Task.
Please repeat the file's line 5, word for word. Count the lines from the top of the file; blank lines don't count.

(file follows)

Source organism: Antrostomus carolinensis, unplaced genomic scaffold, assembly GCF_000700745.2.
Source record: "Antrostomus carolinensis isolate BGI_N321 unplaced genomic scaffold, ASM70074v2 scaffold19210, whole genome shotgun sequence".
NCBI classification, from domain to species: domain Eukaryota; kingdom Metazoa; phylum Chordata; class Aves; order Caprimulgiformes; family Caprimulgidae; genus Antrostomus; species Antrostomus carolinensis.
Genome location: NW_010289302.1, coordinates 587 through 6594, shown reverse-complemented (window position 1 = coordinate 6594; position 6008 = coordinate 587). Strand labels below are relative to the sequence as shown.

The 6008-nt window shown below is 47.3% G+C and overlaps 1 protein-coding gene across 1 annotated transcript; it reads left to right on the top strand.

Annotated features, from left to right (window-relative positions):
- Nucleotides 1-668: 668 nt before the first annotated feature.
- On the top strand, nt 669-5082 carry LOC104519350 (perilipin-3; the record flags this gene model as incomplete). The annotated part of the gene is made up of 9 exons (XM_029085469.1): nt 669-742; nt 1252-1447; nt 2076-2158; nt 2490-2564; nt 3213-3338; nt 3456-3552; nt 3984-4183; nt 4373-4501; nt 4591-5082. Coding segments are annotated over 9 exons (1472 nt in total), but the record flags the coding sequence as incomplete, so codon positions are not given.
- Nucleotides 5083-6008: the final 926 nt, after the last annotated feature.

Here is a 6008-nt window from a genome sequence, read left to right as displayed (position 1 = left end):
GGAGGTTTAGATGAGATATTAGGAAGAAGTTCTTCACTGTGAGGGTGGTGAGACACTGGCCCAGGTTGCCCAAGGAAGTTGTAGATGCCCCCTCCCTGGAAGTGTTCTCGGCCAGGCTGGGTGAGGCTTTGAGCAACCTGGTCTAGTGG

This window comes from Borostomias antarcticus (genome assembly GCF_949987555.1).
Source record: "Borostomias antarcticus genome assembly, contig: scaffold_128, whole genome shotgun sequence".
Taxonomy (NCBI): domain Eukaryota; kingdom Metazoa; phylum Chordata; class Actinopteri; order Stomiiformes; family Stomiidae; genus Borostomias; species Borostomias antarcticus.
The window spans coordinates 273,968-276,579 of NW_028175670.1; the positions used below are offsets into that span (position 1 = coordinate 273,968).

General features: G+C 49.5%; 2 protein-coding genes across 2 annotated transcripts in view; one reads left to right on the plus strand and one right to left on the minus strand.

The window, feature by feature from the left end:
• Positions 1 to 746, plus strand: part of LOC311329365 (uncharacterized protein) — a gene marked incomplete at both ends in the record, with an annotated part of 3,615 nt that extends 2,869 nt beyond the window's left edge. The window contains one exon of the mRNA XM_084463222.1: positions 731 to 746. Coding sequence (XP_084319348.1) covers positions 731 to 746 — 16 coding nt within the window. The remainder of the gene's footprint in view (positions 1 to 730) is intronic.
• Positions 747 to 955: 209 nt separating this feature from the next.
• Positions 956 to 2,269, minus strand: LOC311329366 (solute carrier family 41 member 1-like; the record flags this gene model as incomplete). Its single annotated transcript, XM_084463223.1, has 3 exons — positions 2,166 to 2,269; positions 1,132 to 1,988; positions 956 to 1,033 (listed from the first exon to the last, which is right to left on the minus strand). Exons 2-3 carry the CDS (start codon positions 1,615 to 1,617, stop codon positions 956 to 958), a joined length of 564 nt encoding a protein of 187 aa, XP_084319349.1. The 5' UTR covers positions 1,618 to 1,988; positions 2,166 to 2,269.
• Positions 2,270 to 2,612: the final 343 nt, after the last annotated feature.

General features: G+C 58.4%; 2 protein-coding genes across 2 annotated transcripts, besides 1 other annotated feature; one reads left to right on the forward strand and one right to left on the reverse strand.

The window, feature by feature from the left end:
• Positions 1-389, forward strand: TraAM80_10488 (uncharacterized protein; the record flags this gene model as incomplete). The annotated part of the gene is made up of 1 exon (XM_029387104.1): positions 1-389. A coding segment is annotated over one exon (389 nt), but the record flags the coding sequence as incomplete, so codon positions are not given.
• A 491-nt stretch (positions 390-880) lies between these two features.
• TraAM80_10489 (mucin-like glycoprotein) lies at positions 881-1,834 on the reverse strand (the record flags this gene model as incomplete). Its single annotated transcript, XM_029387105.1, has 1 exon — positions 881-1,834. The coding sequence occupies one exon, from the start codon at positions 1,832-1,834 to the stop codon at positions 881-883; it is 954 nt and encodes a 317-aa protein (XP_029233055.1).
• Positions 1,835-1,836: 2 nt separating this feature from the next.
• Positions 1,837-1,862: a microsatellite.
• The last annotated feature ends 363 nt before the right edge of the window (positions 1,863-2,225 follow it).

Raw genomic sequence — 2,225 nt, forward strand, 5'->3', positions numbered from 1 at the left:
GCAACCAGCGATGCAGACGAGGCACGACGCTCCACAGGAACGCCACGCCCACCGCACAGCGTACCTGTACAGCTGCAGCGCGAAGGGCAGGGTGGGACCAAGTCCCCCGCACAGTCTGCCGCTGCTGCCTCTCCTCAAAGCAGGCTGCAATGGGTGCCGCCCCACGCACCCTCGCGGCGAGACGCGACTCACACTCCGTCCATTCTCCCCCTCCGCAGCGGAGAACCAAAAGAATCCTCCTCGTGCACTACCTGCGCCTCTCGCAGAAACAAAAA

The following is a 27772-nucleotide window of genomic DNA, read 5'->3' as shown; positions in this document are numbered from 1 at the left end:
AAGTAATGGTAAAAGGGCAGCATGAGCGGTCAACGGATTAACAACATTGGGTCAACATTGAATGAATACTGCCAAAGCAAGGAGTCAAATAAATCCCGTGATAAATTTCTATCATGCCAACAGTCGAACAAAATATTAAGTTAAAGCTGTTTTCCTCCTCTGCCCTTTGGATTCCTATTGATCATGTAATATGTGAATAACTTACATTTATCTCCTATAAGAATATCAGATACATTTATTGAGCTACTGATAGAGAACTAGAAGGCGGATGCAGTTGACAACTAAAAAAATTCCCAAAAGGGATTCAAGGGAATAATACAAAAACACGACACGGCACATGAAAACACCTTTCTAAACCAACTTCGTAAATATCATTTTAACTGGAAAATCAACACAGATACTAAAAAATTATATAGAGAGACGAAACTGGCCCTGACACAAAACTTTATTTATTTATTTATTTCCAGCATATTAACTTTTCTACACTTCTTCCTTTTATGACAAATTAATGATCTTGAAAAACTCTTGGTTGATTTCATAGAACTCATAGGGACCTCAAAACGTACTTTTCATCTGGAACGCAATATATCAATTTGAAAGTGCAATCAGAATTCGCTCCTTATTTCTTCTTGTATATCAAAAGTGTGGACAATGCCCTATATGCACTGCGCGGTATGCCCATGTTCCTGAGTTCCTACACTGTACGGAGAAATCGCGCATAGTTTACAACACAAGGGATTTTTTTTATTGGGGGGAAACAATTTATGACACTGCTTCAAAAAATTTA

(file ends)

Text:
The 6008-nt window shown below is 47.3% G+C and overlaps 1 protein-coding gene across 1 annotated transcript; it reads left to right on the top strand.